A covenant is an agreement or contract between two parties. Covenants that God has made with His people were made or “cut” by the shedding of blood. In the Old Testament the Hebrew word “beriyth” (bayr-EETH) is translated “covenant.” “Beriyth” is derived from a root word which means “to cut,” and hence a covenant is “a cutting,” with reference to cutting and shedding of blood. Since the fall of man, God has never left His people without a covenant.
The five covenants that God has made with His people over the history of mankind are:
The Adamic (a-DAMM-ikk) Covenant (the covenant that God made with Adam and Eve after they sinned (Genesis 3:14–21) when God made clothes from the skins of animals for Adam and Eve and the blood from the animals that God killed was shed);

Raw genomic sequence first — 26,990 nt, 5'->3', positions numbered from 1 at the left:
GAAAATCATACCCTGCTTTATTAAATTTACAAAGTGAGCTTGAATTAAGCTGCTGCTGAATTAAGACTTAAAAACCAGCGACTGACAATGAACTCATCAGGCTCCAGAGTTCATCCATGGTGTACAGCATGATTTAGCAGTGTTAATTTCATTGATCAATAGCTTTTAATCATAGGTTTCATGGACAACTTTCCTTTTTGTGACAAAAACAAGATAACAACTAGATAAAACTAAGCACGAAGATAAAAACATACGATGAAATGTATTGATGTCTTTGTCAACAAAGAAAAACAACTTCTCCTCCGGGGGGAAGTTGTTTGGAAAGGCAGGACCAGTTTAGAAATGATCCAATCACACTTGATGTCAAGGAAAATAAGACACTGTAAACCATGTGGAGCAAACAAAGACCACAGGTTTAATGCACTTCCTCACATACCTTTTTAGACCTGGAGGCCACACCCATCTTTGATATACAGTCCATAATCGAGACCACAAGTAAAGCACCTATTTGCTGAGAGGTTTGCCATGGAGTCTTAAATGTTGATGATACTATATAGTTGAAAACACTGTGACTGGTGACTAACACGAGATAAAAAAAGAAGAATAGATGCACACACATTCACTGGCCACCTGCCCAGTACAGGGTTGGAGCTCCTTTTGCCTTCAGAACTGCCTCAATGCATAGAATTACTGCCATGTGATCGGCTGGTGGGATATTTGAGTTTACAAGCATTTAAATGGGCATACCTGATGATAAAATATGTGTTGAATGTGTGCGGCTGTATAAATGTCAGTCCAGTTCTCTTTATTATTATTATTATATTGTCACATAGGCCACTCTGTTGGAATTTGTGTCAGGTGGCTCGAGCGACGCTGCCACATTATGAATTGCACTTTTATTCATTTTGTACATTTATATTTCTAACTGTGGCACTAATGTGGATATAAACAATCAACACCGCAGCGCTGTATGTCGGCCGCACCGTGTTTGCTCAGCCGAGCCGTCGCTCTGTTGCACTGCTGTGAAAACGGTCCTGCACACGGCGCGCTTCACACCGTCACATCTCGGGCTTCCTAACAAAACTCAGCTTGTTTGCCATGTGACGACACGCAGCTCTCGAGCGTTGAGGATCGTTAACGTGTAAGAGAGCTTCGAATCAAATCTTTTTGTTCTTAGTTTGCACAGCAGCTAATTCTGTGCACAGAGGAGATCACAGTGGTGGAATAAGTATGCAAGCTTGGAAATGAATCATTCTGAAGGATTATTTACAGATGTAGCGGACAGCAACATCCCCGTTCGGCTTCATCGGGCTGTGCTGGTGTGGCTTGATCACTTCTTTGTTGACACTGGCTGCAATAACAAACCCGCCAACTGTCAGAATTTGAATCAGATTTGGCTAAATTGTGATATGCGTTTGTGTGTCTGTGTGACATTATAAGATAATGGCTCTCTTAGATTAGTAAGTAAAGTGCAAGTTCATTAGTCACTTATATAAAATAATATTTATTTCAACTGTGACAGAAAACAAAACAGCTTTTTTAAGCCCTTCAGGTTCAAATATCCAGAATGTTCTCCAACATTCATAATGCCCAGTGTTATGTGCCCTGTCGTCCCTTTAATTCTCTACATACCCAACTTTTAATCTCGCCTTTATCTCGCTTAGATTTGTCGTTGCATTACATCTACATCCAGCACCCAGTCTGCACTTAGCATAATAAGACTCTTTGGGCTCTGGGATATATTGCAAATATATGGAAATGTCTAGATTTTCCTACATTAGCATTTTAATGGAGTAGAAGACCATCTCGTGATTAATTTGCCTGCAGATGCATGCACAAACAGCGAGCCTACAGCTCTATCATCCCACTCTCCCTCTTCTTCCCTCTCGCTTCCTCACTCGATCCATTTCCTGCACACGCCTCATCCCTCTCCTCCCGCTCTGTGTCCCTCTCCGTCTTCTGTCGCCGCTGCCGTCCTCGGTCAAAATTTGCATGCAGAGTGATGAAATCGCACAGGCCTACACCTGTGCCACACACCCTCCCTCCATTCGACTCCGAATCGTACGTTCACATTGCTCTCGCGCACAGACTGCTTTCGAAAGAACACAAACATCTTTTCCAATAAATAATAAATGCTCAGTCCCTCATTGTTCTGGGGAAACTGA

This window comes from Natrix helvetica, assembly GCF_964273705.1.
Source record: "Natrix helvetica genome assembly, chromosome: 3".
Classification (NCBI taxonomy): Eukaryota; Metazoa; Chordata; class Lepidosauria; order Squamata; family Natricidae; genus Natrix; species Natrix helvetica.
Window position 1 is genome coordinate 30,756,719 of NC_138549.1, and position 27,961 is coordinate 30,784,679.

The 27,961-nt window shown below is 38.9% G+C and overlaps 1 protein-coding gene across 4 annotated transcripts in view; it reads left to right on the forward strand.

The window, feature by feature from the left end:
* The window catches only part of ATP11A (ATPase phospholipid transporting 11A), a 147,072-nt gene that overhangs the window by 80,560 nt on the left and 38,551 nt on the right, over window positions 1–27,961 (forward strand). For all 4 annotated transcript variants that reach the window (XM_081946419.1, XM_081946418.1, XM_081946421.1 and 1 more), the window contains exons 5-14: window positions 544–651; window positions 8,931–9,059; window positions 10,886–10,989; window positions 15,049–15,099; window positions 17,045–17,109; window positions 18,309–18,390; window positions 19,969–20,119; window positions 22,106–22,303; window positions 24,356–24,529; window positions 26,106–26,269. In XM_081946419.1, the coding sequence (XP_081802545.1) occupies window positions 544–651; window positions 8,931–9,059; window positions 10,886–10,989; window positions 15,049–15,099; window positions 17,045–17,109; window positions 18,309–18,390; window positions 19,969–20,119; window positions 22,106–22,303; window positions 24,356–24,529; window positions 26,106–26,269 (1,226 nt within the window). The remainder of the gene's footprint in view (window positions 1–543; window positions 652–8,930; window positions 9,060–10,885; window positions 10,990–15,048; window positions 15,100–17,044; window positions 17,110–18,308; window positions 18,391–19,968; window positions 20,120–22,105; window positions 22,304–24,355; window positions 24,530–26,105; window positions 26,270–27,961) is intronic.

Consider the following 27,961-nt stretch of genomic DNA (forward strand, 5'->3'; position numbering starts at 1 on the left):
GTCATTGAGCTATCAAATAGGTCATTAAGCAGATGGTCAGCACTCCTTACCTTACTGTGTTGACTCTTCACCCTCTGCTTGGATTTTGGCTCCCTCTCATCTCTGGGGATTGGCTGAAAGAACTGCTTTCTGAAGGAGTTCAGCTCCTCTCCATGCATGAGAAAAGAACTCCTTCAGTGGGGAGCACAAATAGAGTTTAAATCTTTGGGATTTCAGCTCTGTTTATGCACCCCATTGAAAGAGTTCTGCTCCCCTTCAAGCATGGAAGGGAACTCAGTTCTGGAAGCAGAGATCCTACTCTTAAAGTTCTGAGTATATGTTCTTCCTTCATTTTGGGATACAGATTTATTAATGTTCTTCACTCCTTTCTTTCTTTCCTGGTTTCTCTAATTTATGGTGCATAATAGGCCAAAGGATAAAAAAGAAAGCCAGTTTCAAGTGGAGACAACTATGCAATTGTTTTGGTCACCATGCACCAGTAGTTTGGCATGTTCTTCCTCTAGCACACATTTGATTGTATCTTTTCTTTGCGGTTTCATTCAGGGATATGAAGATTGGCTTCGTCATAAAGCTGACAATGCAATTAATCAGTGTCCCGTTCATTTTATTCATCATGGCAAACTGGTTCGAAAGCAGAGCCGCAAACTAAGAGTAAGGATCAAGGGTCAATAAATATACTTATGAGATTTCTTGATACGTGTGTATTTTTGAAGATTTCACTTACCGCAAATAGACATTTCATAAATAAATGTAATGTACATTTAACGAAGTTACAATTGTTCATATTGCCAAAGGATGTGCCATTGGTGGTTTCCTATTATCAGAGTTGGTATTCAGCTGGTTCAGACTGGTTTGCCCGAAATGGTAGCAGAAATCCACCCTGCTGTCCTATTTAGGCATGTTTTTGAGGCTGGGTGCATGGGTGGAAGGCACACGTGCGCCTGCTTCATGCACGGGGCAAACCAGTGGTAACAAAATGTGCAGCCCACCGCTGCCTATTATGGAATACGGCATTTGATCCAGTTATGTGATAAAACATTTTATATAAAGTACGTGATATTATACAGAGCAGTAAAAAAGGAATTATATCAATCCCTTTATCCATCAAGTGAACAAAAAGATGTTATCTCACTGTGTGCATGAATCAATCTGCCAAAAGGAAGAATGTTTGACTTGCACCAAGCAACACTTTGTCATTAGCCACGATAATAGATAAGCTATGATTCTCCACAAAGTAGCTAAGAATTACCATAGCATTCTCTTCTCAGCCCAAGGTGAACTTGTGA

The Noahic (noh-AY-ikk) Covenant (the covenant that God made with Noah after the flood (Genesis 8:20–9:17) when Noah offered burnt offerings of every clean beast and every clean fowl and the blood of these animals and birds was shed);
The Abrahamic (ay-bruh-HAMM-ikk) Covenant (the covenant that God made with Abraham in Genesis, chapters 15 and 17, when Abraham offered sacrifices of animals and birds, all the male persons in his household were circumcised, and the blood of these animals and birds and people was shed.);
The Mosiac (moh-ZAY-ikk) Covenant (the covenant that God made with Moses and the children of Israel in 1445 B.C. (Exodus 19ff.) when the sacrifices and offerings were made and the blood of the various animals was shed);
The New Covenant (the covenant that God made with us through Jesus in 29 A.D. when Jesus shed His own blood).